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Given this table with columns DATE, VALUE and DIFFERENCE (empty):

| <2022-03-06 Sun> | 34 |  |
| <2022-03-07 Mon> | 34 |  |
| <2022-03-08 Tue> | 32 |  |
| <2022-03-09 Wed> | 21 |  |
| <2022-03-10 Thu> | 20 |  |
| <2022-03-11 Fri> | 19 |  |
| <2022-03-12 Sat> | 13 |  |
| <2022-03-13 Sun> | 11 |  |

I want to compute DIFFERENCE, which is the difference between consecutive dates.

| <2022-03-06 Sun> | 34 |     |
| <2022-03-07 Mon> | 34 |   0 | 
| <2022-03-08 Tue> | 32 |  -2 |
| <2022-03-09 Wed> | 21 | -11 |
| <2022-03-10 Thu> | 20 |  -1 |
| <2022-03-11 Fri> | 19 |  -1 |
| <2022-03-12 Sat> | 13 |  -6 |
| <2022-03-13 Sun> | 11 |  -2 |

I can't find a compact field formula that would do this. I have sofar a long formula:

@2$3 = vsum(@2$2-@1$2)
@3$3 = vsum(@3$2-@2$2)
@4$3 = vsum(@4$2-@3$2)
@5$3 = vsum(@5$2-@4$2)
@6$3 = vsum(@6$2-@5$2)
@7$3 = vsum(@7$2-@6$2)
@8$3 = vsum(@8$2-@7$2)

There must be a way to specify the relative positions of cells to find a universal syntax that tackles this problem so one does not have to compute line by line.

UPDATE: with the help of the commenters, I managed to put together this formula thanks for this post:

#+TBLFM:@2$3..@8$3 = @-1$-1 - $-1

However, it results in this:

| <2022-03-06 Sun> | 34 |  0 | 
| <2022-03-07 Mon> | 34 | 33 | 
| <2022-03-08 Tue> | 32 |  0 | 
| <2022-03-09 Wed> | 21 |  0 | 
| <2022-03-10 Thu> | 20 |  0 | 
| <2022-03-11 Fri> | 19 |  0 | 
| <2022-03-12 Sat> | 13 |  0 | 
| <2022-03-13 Sun> | 11 |  0 | 
#+TBLFM:@2$3..@8$3 = @-1$-1 - $-1

@2$3..@8$3: range from row 2 until row 8 column 3

@-1$-1: previous row and one column left from the current field.

$-1: one column left from the current field.

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  • Did you read the cell references section of the Org mode manual?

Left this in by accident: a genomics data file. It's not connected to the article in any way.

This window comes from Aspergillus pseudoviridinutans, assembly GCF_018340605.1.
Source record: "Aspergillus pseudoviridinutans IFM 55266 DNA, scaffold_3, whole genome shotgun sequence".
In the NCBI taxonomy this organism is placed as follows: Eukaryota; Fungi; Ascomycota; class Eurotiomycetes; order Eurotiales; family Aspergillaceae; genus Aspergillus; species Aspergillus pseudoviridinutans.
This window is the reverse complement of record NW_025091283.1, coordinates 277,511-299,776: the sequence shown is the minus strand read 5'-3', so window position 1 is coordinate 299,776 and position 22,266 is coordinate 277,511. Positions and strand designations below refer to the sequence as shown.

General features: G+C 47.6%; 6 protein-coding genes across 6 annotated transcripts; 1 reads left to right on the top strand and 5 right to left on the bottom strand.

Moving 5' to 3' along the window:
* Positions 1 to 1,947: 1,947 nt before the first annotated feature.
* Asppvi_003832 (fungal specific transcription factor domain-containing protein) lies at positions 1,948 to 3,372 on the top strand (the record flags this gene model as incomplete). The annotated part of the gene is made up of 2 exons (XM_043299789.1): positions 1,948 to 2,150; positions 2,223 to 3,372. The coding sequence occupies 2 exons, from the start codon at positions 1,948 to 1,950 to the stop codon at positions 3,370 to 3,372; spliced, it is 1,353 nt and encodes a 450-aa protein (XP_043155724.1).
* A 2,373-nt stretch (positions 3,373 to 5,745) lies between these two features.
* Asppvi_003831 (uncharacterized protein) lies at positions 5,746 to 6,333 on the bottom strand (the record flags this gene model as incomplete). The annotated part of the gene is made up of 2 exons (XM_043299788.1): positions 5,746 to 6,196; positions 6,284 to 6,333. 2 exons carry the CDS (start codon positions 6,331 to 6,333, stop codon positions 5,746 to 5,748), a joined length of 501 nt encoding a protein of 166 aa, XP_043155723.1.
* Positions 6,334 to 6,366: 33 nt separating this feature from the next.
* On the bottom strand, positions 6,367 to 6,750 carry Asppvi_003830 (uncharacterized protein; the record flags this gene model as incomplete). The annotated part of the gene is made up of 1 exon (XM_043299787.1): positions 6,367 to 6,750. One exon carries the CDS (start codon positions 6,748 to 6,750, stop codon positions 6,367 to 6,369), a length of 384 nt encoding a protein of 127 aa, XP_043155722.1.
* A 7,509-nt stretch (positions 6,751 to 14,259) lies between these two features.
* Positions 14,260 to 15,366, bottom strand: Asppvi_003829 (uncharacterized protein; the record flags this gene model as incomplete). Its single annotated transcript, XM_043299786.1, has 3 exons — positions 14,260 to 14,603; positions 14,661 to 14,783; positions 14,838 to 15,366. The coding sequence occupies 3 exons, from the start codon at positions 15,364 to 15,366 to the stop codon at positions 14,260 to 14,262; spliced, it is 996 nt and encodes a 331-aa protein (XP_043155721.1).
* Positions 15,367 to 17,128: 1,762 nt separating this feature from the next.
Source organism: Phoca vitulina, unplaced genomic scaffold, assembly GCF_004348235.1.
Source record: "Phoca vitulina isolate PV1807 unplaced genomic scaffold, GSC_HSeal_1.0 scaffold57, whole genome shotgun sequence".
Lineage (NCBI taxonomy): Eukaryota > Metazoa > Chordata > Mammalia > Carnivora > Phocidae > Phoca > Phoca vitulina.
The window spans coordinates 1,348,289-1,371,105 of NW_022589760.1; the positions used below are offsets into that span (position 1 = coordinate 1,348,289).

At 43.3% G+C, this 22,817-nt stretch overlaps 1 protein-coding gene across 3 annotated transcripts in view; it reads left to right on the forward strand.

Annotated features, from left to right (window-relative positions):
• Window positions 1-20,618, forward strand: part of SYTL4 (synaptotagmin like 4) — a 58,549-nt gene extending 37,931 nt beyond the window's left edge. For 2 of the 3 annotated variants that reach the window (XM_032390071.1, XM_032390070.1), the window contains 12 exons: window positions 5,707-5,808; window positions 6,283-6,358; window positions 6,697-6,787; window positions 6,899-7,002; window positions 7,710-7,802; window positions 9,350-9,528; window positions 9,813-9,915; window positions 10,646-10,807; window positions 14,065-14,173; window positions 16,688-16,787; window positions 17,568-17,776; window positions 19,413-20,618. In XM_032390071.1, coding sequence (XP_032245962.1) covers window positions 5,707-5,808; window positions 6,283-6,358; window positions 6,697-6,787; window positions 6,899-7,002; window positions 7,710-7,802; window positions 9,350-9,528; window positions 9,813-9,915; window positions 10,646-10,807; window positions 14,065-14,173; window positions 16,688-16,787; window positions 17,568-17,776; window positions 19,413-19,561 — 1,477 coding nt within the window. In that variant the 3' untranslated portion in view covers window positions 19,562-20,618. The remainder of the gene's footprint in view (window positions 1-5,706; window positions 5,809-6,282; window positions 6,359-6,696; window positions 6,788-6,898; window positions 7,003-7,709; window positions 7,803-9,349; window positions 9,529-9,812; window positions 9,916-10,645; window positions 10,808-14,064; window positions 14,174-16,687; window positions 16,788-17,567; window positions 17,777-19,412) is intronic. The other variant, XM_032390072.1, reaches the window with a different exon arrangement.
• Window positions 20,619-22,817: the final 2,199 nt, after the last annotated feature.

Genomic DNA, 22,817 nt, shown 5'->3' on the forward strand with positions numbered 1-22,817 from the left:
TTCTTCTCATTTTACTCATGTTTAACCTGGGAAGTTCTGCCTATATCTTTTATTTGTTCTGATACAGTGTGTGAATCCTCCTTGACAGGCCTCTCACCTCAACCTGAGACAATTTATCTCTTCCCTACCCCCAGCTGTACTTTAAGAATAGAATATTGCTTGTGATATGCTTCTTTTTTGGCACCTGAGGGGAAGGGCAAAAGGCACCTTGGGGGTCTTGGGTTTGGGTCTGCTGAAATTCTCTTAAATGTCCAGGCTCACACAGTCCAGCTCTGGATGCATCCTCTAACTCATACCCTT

– NickD
    Feb 24, 2022 at 13:24
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    Does this answer your question? help with org-mode table formula
    – NickD
    Feb 24, 2022 at 14:48
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    In particular, look for relative references in that answer.
    – NickD
    Feb 24, 2022 at 14:48
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    It's basically correct: I think you need a space after the colon, otherwise it is not recognized as a table formula. Also, the subtraction is done in the opposite order of that in your long formula above, so you'll get the opposite signs. And I might use the @> and $> notations for the last row and the last column and write it as #+TBLFM: @2$>..@>$> = $-1 - @-1$-1.
    – NickD
    Feb 24, 2022 at 19:23
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    I would rather have you study the related question in detail and see that it actually answers this question as well. There is an infinite number of questions but if they are similar, I'd rather not have an answer for each one. If you think that the related question is helpful, upvote it - if you don't, then write your own answer to this question. In either case, I made my opinion known when I voted to close this question as a duplicate.
    – NickD
    Feb 25, 2022 at 15:05

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